- Race Information
- Racing 101
- Health & Safety
- Wager Now
Trainer Hugh McMahon Reaches 1,000 Win Milestone Sunday
Polished Gal Earns Nose Victory in Six-Furlong Claiming Event
Live Racing Returns Thanksgiving Day with Special 11:25 A.M. Post
LAUREL, MD – Larry Rabold’s Polished Gal provided trainer Hugh McMahon with his 1,000th career victory in thrilling fashion, getting her nose down on the wire ahead of late-running Splendor Gal in Sunday’s sixth race at Laurel Park.
Polished Gal ($8.60), a 4-year-old Maryland-bred filly ridden by Victor Rosales, ran six furlongs in 1:12.93 over a fast main track to earn her fourth lifetime win from 19 starts in the claiming event for fillies and mares 3 and older.
Rosales settled Polished Gal in third as Midnight Crossing led the way through splits of 24.86 and 47.92 seconds before being passed by 6-5 favorite Gottaflathaveher midway around the far turn. Once straightened for home, Polished Gal steadily reeled in Gottaflathaveher down the stretch and held off a furious late run to her outside by Splendor Gal for the milestone victory.
McMahon, a 52-year-old native of Doncaster, England, has won with four of his last nine starters, winning once on each of Laurel’s four racing programs this week. Polished Gal – his only starter on Sunday’s card – was preceded by Paynterbynumbers Nov. 19, He’s Zippin On By Nov. 20 and Gary Doing Biz Nov. 21.
“I’m excited. It’s a significant landmark,” McMahon said. “It’s humbling as well. I was just speaking with one of our grooms and he congratulated me and I told him it’s not really me, it’s a team, But, we’re more than a team, we’re a family. My name is up there but it’s not really me. There are a lot of people that are involved in this, but more than anything it’s God’s gift to us. Everything that we have is a gift.”
A steady presence among Maryland’s leading trainers since first going out on his own in 2011, McMahon was the state’s overall wins leader in 2013. This year, one abridged by the coronavirus pandemic, he has 33 wins from 206 starters with purse earnings of more than $930,000. McMahon has topped the $1 million mark in each of the past nine years, with highs of 166 wins and $3.981 million in 2013.
McMahon is currently tied for fourth with nine wins from 37 starters at Laurel’s calendar year-ending fall meet, which began Oct. 8.
McMahon was introduced to the sport by watching the races on television with his father, a coal miner in northern England. He was encouraged to become a jockey and attended the riding academy there, winning 59 races after coming to the U.S. in the 1990s before hanging up his tack in 1998.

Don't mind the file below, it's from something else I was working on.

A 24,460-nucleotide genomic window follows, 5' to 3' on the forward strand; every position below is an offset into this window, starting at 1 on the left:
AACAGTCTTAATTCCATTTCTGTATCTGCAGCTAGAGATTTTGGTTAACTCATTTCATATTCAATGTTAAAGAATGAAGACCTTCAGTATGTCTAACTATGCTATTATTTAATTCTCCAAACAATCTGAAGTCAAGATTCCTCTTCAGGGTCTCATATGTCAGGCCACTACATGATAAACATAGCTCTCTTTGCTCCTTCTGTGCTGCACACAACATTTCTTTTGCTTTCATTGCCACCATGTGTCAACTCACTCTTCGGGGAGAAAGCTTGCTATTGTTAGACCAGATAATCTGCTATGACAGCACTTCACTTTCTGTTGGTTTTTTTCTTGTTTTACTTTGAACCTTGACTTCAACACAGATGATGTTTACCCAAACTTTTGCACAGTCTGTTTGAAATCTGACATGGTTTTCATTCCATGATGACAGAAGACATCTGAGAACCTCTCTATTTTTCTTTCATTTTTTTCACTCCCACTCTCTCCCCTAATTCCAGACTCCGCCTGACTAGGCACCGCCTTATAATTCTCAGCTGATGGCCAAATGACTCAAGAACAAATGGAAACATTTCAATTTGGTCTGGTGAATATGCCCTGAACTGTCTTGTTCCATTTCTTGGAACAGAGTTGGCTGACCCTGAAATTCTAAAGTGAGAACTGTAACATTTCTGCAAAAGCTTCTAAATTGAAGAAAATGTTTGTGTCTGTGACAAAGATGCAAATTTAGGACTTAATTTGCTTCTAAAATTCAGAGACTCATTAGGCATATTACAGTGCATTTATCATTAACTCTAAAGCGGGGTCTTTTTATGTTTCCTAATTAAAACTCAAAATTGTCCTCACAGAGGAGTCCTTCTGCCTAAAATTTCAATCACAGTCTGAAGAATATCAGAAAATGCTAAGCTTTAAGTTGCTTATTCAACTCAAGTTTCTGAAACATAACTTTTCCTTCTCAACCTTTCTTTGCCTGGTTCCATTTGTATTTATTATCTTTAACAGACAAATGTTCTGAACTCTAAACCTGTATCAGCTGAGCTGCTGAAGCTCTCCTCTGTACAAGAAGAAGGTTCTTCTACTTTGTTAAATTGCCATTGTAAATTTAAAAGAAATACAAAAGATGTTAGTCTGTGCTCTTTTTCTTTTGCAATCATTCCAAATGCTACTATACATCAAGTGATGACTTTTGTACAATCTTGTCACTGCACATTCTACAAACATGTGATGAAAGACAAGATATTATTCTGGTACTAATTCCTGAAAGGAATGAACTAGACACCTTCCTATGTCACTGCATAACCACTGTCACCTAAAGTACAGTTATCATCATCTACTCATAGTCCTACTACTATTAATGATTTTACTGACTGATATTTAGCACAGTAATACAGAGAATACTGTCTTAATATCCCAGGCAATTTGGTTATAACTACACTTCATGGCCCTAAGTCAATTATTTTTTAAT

In 2005 McMahon became an assistant to trainer Scott Lake, at the time running one of the biggest operations in the country with a peak of 287 horses in 2008. McMahon worked for Lake, a winner of more than 6,100 career races, through 2010, having saddled 108 winners in his own name starting with Flying Retsina Run June 9, 2005 at Pimlico Race Course at odds of 35-1.
McMahon won 98 races the first year on his own and followed with seasons of 146, 166 and 108 wins from 2012-14. He won individual meet titles at Laurel’s 2013 winter and fall stands and shared its 2014 winter crown, and has also been the leading trainer at Timonium and Colonial Downs.
Ranked third overall in 2012, McMahon’s 74 wins led all Maryland trainers in 2013. His first big horse was Don’tgetsuspicous, who he inherited from Lake and trained to 10 wins, three in stakes, and $324,817 in purse earnings from 28 starts from 2010-12.
Other top horses for McMahon include 2018 Dave’s Friend winner Colonel Sharp, 2017 Jameela winner Daylight Ahead and 2017 Camptown winner Northern Eclipse. He trains a 5-year-old Maryland-bred gelding named Brooks Robinson for owner-breeder Mary Boskin and helped facilitate a meeting between the horse and its namesake, a Hall of Fame third baseman for the Baltimore Orioles from 1955-77, in mid-February.
“A lot of what gets lost is that we wouldn’t be here if it weren’t for the owners. I’ve been lucky to have a lot of great owners over the years that have carried us, especially through the dry spells,” McMahon said. “They’ve been very loyal to us, even through the losing streaks, and gotten us where we are.”
Notes: Jockey Sheldon Russell bookended card with wins in Sunday’s opener aboard Bound for Broadway ($6.40) and the eighth-race finale with Champagne Toast ($29) … Live racing returns with a special Thanksgiving Day holiday program Thursday. Post time for the first of eight races is 11:25 a.m. … There will be carryovers of $9,593.05 in the 20-cent Rainbow 6 and $5,237.62 in the $1 Super Hi-5 wagers. Tickets with four of six winners in Sunday’s Rainbow 6 each returned $218.28.